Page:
Day 401, April 22, 2021

Life-Changing Magic

Tonight's soundtrack: The Muddy Waters Blues Band, Germany, 1978

The house has a light avocado vinyl siding. It is strange that it wasn't until I was actually living in the house that I realized it has a pale green color. I think I came home one day ready to paint one of the doors and suddenly realized the house is not white. 

I live in a manufactured neighborhood, one where most of the houses are versions of one another. There is an attached garage here, a dormer there, but for the most part, the houses are nearly identical and I imagine they have the same construction having been moved into place in sections on the back of a flatbed truck. The center of my house has a seam twice as wide as any of the other thresholds. And underneath the siding the plywood/chipboard sheathing is somewhat haphazardly done without any moisture barrier as would only happen in a mass produced factory setting.

Over the years, the house has gone through various transformations, constructions, destructions, and reconstructions. When I bought the house it had been neglected and left unwinterized for a season so that the pipes burst and flooded the basement, then the house was overrun with mold so that when the bank repossessed it, the entire house had to be stripped down to the studs. So, when I bought the place, I received just the shell of a house. As far as I can tell, the house was never fully completed to begin with. 

With a lot of help, financially from my parents and my brother, and with my Uncle John's help, slowly the place took shape and became something. For a year, after work I would come home and lay flooring, cut bathroom tiles, or paint walls. It is hard to imagine that I survived that time, but it was almost like a hobby. But it was a different level of tiredness.

I was explaining to a colleague that I have been saving up a backlog of repairs. Someday soon, especially now that my youngest daughter is coming to visit in a month, I need to get the first floor bathroom back into being shower ready, which means plaster repair and recaulking the shower surround. Fixing the scary ceiling hole... and maybe water proofing the grout on the floor tiles. It feels strange that already so much time has passed that I am now on to deeper level repairs. But Uncle John passed away a few years ago, and it has been years since any of the kids were here for more than a week or two at a time.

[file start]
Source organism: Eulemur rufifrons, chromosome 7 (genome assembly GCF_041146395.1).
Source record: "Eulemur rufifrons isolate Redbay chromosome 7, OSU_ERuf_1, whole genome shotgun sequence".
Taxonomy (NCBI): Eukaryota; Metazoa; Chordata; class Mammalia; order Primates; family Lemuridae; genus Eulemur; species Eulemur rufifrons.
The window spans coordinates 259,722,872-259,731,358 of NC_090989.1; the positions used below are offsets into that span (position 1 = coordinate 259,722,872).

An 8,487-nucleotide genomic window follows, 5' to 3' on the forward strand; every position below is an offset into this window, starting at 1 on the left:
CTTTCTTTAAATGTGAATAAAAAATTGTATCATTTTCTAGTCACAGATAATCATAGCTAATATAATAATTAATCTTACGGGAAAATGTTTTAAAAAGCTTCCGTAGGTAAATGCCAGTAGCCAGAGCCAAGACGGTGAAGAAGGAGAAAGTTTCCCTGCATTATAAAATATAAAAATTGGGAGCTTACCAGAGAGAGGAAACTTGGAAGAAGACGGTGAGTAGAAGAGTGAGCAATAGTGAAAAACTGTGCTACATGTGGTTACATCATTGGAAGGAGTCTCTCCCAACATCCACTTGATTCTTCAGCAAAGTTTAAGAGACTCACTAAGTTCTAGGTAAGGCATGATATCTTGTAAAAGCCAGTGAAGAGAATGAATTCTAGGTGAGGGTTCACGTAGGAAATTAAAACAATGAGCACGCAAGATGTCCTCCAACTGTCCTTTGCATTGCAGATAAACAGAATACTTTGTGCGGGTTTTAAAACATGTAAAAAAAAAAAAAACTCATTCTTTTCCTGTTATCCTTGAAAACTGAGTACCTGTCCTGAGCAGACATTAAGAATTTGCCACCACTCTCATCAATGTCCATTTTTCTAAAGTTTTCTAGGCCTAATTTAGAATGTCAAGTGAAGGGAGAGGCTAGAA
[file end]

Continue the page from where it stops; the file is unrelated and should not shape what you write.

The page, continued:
I think I imagined that incremental improvements, little yard projects, and day to day upkeep would have had a larger impact. But like the dumpster load of mulch I had delivered a few years ago, it all seems to have been reabsorbed into the earth. Last weekend I spent a good part of a day trying to clean up the basement music room. It is in much better shape now, but it is still misshapen and somewhat anxiety inducing when looked at from an uninformed perspective. I know this because I recorded a music video for a benefit down there and then had to look back at the camera's perspective when I was picking out which take to send. The background seems like a chaotic jumble of instruments, speakers, and stands. It is not the clean warm space I always hoped to create. It is more a cavern of jumbled artifacts. More like the detritus of a pillaged tomb.

My colleague said we have to be forgiving of ourselves, that while some people had the time to Marie Kondo their whole house and do 4000 piece jigsaw puzzles, working through the pandemic has left others of us barely able to keep up with acceptable standards.

When I first moved in, I didn't have a dining room table and ate sitting on the floor at a short coffee table, like a traditional Korean. My rooms echoed with a reflective emptiness. It was pleasing, but also hollow, empty. There was no life. I try to remind myself that it is the cleaning off of dog hair that makes a thing look clean, not the absence of it. It is the clearing of space that makes it feel like a revelation not the emptiness of a place. So, while I am tempted to begin anew some days, and just have a dumpster deposited outside in the lumpy driveway, I also realize that curating the work is what makes a thing appreciated. Besides, I have a hard time letting things go. In the Marie Kondo frame, I receive too much pleasure out of too many things. 

And maybe it is ok to be ambitious and it is ok to be not as ambitious. Maybe it is ok to write a book or not write a book. Maybe it is ok to seek what one can out of each day, and to be happy with that... to find solace in finding moments of peace, moments of small celebrations. And one day I will have a nice wood paneled music room filled with natural light, and the space to stretch out an take a nap on the floor if I wanted to. Or maybe I won't and that will be ok too.

Take care and be well,

Leo


From Our Friends:

From Advancing Justice:

Please join us for the fourth webinar of the series on the "China Initiative," Legal Resources and Policy Advocacy: How to Combat Racial Profiling Under the “China Initiative,” on Wednesday, April 28, 2021 at 8pm ET/ 7pm CT/ 6pm MT/ 5pm PT/ 3pm HT.

From the American Association of Geographers:

AAG Statement on Climate Change Emergency
In observance of Earth Day 2021, AAG Council has approved a statement on the current climate emergency. Read our statement here.
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From UMass Amherst:

UMass Amherst Professor Playing Key Role in International Launch of the 50x30 Coalition to Make Real Progress on Carbon Neutrality 

A new coalition is urging governments to prevent what they describe as dire global consequences from the Earth’s cryosphere (snow and ice) regions due to overshoot of the Paris climate goals, just as the U.S.-hosted Climate Summit begins. Professor of geosciences Julie Brigham-Grette is playing a prominent role.




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